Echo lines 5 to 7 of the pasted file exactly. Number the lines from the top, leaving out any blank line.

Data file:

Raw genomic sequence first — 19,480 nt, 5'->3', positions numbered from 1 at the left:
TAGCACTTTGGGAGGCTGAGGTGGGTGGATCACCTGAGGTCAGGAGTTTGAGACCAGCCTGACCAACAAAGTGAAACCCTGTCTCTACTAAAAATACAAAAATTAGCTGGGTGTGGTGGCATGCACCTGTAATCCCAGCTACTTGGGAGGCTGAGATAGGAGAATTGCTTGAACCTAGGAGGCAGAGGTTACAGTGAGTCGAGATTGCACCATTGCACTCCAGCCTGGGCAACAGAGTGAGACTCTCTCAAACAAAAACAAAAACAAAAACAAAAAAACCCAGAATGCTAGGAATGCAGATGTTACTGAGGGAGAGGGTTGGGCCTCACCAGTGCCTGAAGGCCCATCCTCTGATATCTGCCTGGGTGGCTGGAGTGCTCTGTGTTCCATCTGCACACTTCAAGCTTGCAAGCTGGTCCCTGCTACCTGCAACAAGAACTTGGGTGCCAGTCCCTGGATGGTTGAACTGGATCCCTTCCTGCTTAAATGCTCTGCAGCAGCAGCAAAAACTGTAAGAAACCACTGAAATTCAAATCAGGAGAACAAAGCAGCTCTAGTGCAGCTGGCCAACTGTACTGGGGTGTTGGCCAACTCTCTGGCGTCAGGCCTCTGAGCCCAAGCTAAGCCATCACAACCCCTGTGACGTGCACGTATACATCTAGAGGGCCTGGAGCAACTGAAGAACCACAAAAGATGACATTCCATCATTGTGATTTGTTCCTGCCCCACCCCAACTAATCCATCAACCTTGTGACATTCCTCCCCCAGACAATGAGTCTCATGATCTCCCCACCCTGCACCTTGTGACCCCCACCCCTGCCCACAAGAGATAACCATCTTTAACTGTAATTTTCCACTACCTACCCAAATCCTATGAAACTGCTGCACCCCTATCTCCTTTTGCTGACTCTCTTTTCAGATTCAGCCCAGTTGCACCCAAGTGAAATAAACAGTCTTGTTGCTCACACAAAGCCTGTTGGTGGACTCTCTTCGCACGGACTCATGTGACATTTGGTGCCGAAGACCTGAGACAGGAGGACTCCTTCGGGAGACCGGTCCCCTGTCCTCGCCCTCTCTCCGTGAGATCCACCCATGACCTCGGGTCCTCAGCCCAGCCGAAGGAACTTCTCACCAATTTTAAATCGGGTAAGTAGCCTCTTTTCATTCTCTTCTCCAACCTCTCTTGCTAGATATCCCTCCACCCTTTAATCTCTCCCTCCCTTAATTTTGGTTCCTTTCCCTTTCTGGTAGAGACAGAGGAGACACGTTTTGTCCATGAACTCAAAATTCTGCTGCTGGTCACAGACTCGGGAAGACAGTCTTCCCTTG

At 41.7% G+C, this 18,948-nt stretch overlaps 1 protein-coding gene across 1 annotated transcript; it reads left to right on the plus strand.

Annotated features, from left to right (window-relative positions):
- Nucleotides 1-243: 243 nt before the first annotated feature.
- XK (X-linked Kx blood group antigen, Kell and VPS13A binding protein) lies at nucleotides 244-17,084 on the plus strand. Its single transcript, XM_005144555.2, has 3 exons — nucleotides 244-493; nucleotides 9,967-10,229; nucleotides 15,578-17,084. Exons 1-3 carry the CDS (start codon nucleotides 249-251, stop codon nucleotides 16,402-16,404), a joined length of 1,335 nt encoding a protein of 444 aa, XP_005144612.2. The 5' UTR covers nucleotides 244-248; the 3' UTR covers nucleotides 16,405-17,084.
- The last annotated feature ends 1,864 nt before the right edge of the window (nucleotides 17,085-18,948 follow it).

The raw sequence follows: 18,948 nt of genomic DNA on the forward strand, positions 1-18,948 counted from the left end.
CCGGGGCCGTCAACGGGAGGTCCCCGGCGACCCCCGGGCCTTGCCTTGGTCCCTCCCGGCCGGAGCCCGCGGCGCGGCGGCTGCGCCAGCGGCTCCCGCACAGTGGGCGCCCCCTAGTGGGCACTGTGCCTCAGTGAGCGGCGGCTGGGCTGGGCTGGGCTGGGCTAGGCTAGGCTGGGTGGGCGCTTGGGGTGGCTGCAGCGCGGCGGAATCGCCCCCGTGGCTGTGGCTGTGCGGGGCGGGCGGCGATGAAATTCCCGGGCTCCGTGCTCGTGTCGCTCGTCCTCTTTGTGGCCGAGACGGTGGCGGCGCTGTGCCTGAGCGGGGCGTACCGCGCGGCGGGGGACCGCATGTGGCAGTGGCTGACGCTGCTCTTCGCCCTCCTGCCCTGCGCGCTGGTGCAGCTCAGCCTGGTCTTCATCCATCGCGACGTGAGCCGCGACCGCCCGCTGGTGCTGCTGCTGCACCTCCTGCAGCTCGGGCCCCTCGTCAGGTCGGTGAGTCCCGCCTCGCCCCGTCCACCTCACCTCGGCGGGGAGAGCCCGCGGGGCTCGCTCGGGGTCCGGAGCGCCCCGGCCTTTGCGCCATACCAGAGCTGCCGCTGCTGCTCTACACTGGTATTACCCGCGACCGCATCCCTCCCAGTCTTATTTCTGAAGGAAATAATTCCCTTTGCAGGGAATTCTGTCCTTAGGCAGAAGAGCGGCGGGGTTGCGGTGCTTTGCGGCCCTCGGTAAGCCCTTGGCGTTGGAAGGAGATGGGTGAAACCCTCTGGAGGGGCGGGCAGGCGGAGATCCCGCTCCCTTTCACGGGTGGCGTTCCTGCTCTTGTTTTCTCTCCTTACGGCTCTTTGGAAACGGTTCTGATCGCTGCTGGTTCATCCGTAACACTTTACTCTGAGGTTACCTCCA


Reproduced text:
- Nucleotides 1-243: 243 nt before the first annotated feature.
- XK (X-linked Kx blood group antigen, Kell and VPS13A binding protein) lies at nucleotides 244-17,084 on the plus strand. Its single transcript, XM_005144555.2, has 3 exons — nucleotides 244-493; nucleotides 9,967-10,229; nucleotides 15,578-17,084. Exons 1-3 carry the CDS (start codon nucleotides 249-251, stop codon nucleotides 16,402-16,404), a joined length of 1,335 nt encoding a protein of 444 aa, XP_005144612.2. The 5' UTR covers nucleotides 244-248; the 3' UTR covers nucleotides 16,405-17,084.
- The last annotated feature ends 1,864 nt before the right edge of the window (nucleotides 17,085-18,948 follow it).